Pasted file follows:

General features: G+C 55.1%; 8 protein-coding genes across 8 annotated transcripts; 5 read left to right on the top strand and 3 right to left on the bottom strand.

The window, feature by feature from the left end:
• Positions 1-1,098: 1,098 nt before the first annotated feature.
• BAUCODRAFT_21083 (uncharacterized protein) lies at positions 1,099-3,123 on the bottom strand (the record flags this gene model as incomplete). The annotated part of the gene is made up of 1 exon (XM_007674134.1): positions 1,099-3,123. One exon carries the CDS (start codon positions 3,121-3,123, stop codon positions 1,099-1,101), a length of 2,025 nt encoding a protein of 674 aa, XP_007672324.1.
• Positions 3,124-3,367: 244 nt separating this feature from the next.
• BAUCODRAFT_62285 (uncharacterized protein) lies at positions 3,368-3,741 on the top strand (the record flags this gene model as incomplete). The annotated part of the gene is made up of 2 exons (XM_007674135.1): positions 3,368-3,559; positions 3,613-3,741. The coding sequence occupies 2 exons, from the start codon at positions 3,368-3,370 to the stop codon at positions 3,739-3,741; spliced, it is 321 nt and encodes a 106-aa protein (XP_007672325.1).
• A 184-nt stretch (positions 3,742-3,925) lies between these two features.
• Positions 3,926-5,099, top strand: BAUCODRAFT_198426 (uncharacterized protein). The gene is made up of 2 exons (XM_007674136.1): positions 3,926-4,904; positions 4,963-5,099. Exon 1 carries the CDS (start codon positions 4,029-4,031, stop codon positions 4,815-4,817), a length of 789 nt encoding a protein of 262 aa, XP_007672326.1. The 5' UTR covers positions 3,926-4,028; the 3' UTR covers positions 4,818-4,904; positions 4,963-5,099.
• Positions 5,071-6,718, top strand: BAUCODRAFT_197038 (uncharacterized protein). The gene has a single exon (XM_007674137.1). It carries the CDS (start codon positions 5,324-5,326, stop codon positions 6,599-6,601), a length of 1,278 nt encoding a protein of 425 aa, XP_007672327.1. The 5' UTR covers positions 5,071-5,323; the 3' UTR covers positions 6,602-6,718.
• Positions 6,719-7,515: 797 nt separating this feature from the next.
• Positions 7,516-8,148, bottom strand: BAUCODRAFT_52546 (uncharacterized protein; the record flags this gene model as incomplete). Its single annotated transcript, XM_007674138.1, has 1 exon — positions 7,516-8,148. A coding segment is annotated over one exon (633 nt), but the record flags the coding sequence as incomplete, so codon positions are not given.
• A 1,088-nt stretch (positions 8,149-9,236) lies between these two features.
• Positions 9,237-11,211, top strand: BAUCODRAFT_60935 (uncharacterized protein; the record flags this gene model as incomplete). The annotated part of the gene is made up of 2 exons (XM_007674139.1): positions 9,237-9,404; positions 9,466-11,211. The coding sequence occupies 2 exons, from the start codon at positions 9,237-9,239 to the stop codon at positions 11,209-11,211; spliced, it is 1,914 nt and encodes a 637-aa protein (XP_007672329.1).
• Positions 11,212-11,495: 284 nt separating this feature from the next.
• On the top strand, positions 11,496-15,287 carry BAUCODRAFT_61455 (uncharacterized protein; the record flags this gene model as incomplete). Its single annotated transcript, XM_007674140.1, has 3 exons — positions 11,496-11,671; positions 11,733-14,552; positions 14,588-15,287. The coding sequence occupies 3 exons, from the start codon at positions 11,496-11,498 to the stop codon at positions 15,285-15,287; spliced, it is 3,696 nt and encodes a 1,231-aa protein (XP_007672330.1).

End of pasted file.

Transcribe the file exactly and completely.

General features: G+C 55.1%; 8 protein-coding genes across 8 annotated transcripts; 5 read left to right on the top strand and 3 right to left on the bottom strand.

The window, feature by feature from the left end:
• Positions 1-1,098: 1,098 nt before the first annotated feature.
• BAUCODRAFT_21083 (uncharacterized protein) lies at positions 1,099-3,123 on the bottom strand (the record flags this gene model as incomplete). The annotated part of the gene is made up of 1 exon (XM_007674134.1): positions 1,099-3,123. One exon carries the CDS (start codon positions 3,121-3,123, stop codon positions 1,099-1,101), a length of 2,025 nt encoding a protein of 674 aa, XP_007672324.1.
• Positions 3,124-3,367: 244 nt separating this feature from the next.
• BAUCODRAFT_62285 (uncharacterized protein) lies at positions 3,368-3,741 on the top strand (the record flags this gene model as incomplete). The annotated part of the gene is made up of 2 exons (XM_007674135.1): positions 3,368-3,559; positions 3,613-3,741. The coding sequence occupies 2 exons, from the start codon at positions 3,368-3,370 to the stop codon at positions 3,739-3,741; spliced, it is 321 nt and encodes a 106-aa protein (XP_007672325.1).
• A 184-nt stretch (positions 3,742-3,925) lies between these two features.
• Positions 3,926-5,099, top strand: BAUCODRAFT_198426 (uncharacterized protein). The gene is made up of 2 exons (XM_007674136.1): positions 3,926-4,904; positions 4,963-5,099. Exon 1 carries the CDS (start codon positions 4,029-4,031, stop codon positions 4,815-4,817), a length of 789 nt encoding a protein of 262 aa, XP_007672326.1. The 5' UTR covers positions 3,926-4,028; the 3' UTR covers positions 4,818-4,904; positions 4,963-5,099.
• Positions 5,071-6,718, top strand: BAUCODRAFT_197038 (uncharacterized protein). The gene has a single exon (XM_007674137.1). It carries the CDS (start codon positions 5,324-5,326, stop codon positions 6,599-6,601), a length of 1,278 nt encoding a protein of 425 aa, XP_007672327.1. The 5' UTR covers positions 5,071-5,323; the 3' UTR covers positions 6,602-6,718.
• Positions 6,719-7,515: 797 nt separating this feature from the next.
• Positions 7,516-8,148, bottom strand: BAUCODRAFT_52546 (uncharacterized protein; the record flags this gene model as incomplete). Its single annotated transcript, XM_007674138.1, has 1 exon — positions 7,516-8,148. A coding segment is annotated over one exon (633 nt), but the record flags the coding sequence as incomplete, so codon positions are not given.
• A 1,088-nt stretch (positions 8,149-9,236) lies between these two features.
• Positions 9,237-11,211, top strand: BAUCODRAFT_60935 (uncharacterized protein; the record flags this gene model as incomplete). The annotated part of the gene is made up of 2 exons (XM_007674139.1): positions 9,237-9,404; positions 9,466-11,211. The coding sequence occupies 2 exons, from the start codon at positions 9,237-9,239 to the stop codon at positions 11,209-11,211; spliced, it is 1,914 nt and encodes a 637-aa protein (XP_007672329.1).
• Positions 11,212-11,495: 284 nt separating this feature from the next.
• On the top strand, positions 11,496-15,287 carry BAUCODRAFT_61455 (uncharacterized protein; the record flags this gene model as incomplete). Its single annotated transcript, XM_007674140.1, has 3 exons — positions 11,496-11,671; positions 11,733-14,552; positions 14,588-15,287. The coding sequence occupies 3 exons, from the start codon at positions 11,496-11,498 to the stop codon at positions 15,285-15,287; spliced, it is 3,696 nt and encodes a 1,231-aa protein (XP_007672330.1).